Georgian media-freedom watchdogs, criticizing the espionage investigation against three local photographers (“Three Photographers Charged With Espionage In Georgia,” EDM, July 14), have crossed the line beyond their own mandate. This group now seeks publication of the classified evidence and an “independent review” of the case with their own participation, all this ahead of the court trial.
A delegation of watchdogs and opposition journalists presented these demands to Internal Affairs Minister, Vano Merabishvili, on July 13 in a three-hour long meeting. The delegation left dissatisfied over issues unrelated to journalism or media freedom. They wanted the court to authorize the defense lawyers to share the classified information “with the people.” They felt that the evidence presented to them in the espionage case did not substantiate the charges. They sought “additional proof” and claimed that it was not forthcoming to their satisfaction. They demanded “public scrutiny” into the substance of the espionage case. And they rejected Merabishvili’s offer to share some additional evidence with them in return for a pledge of confidentiality on their part (Rustavi-2 TV, July 12; EurasiaNet, Civil Georgia, July 13).
Irrespective of merits or demerits of the espionage charges, five misconceptions are common in much of the reporting by Georgian and international media.
A first misconception suggests that this investigation might serve to intimidate Georgian media and the journalistic profession, allegedly signaling dangers to their independence. This reasoning seems a non sequitur, however, since the investigation is unrelated to any journalistic or political activity. Some claim (Kavkaz-Press, July 11) that the three photographers may have displeased the authorities by disseminating images of the May 26 police dispersal of violent rioters in Tbilisi (see EDM, May 24, 26, 27) to international news agencies. This inference seems designed to politicize a non-political, state-security case. But the inference also seems gratuitous, considering that images of the May 26 incident became widely and instantly available through the Internet, from Georgian and international sources.
Second, the photographers involved are often described inaccurately as accused journalists (or at least “photojournalists”); and local critics depict the investigation as interfering with the free operation of mass media. However, Irakli Gedenidze and Giorgi Abdaladze had the status of employees of state institutions, not journalists, at the time of their alleged wrongdoings (Abdaladze had also worked part-time as photographer for the opposition press). The investigation pertains only to their activities while performing state service, unrelated to journalism or mass media. The alleged photographing of documents stamped “classified” for sending abroad would seem to indicate (if proved in court) a case of indirect Russian penetration of Georgian state institutions. Meanwhile, hardly a mention is made of Zurab Kurtsikidze, the principal accused in the case, pending the start of court proceedings on September 1.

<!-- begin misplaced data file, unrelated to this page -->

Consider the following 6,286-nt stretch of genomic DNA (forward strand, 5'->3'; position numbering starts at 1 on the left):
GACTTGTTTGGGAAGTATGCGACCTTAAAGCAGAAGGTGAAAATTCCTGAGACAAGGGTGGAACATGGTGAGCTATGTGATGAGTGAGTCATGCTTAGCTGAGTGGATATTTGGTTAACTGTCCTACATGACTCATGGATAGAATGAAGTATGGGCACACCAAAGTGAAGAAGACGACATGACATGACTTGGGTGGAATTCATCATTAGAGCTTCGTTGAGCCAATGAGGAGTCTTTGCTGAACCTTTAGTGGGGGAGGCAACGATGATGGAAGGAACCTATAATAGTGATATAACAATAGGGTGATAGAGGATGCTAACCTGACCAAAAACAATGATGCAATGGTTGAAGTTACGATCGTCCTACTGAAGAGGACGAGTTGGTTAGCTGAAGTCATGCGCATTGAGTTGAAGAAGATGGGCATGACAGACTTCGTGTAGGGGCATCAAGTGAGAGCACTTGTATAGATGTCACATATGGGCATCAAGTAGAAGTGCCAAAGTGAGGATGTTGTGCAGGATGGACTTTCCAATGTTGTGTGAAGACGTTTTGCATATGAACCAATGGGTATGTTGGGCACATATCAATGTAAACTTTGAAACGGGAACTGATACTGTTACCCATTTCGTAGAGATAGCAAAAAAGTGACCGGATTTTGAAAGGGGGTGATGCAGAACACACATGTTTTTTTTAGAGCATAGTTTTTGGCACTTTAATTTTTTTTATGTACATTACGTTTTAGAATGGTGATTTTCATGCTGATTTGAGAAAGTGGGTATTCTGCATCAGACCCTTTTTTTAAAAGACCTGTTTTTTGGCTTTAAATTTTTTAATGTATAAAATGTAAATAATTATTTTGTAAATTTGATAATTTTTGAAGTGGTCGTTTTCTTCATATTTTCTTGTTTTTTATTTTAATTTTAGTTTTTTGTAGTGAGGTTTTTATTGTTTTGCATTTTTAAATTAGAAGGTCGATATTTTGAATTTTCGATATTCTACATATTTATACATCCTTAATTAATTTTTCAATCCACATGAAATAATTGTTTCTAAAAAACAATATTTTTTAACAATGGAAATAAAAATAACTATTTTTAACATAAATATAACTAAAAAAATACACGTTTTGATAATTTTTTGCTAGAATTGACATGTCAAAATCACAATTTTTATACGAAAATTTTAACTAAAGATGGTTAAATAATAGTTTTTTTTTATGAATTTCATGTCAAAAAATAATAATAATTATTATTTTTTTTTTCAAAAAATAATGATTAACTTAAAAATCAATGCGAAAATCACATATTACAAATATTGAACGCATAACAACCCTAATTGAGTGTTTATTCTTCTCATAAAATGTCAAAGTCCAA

The third misconception holds that the pre-trial investigation must be fully open, and the trial public, in order to dispel concerns about restrictions on media freedom. This idealistic view, however, would be hard to reconcile with proceedings that involve examination of classified documents and the risk of openly provoking Russia. In 2006, Georgian authorities detained and sentenced four Russian GRU officers, with adequate publicity. An infuriated Moscow retaliated with the embargo (which continues to the present day) on Georgian wines and other products. Georgia’s Western partners reproached Tbilisi for unduly provoking Moscow by publicizing that espionage case. Considering that experience, Georgian authorities today are notably cautious about a public trial in the ongoing case. The prosecution can agree with opening the trial to the public, provided that the classified parts of the evidence that contain state secrets are examined in closed sessions of the court (EurasiaNet, July 13).
Fourth, the reporting overlooks the implications of the alleged interest in details of president Saakashvili’s building layout and his logistics. This directly concerns his physical safety. His predecessor in office, Eduard Shevardnadze, had been the target of two assassination attempts organized in Russia and openly welcomed by Moscow’s official establishment at that time. During Saakashvili’s tenure, at least one prominent Russian state television presenter and one top consultant to the Kremlin alluded to the desirability of assassinating Saakashvili (“one bullet could resolve this problem”), well before the August 2008 invasion of Georgia. After that invasion, which fell short of forcing regime-change, Russian Prime Minister Vladimir Putin spoke publicly about hanging the Georgian president.
The fifth, and latest, misconception holds that NGOs, journalists and media freedom watchdogs, and potentially other outside parties ought to conduct an “independent” investigation into the substance of the case, have the evidence declassified ahead of the trial, review it and share it with the public. This latest set of demands would (if ever considered) erase institutional competencies and jurisdictions; intrude into law-enforcement’s responsibilities ranging from counter-intelligence to administration of justice, and turn due process of law into a populist exercise. It reflects the immaturity of much of the opposition press, which is one of the under-reported challenges to development of modern mass media in Georgia.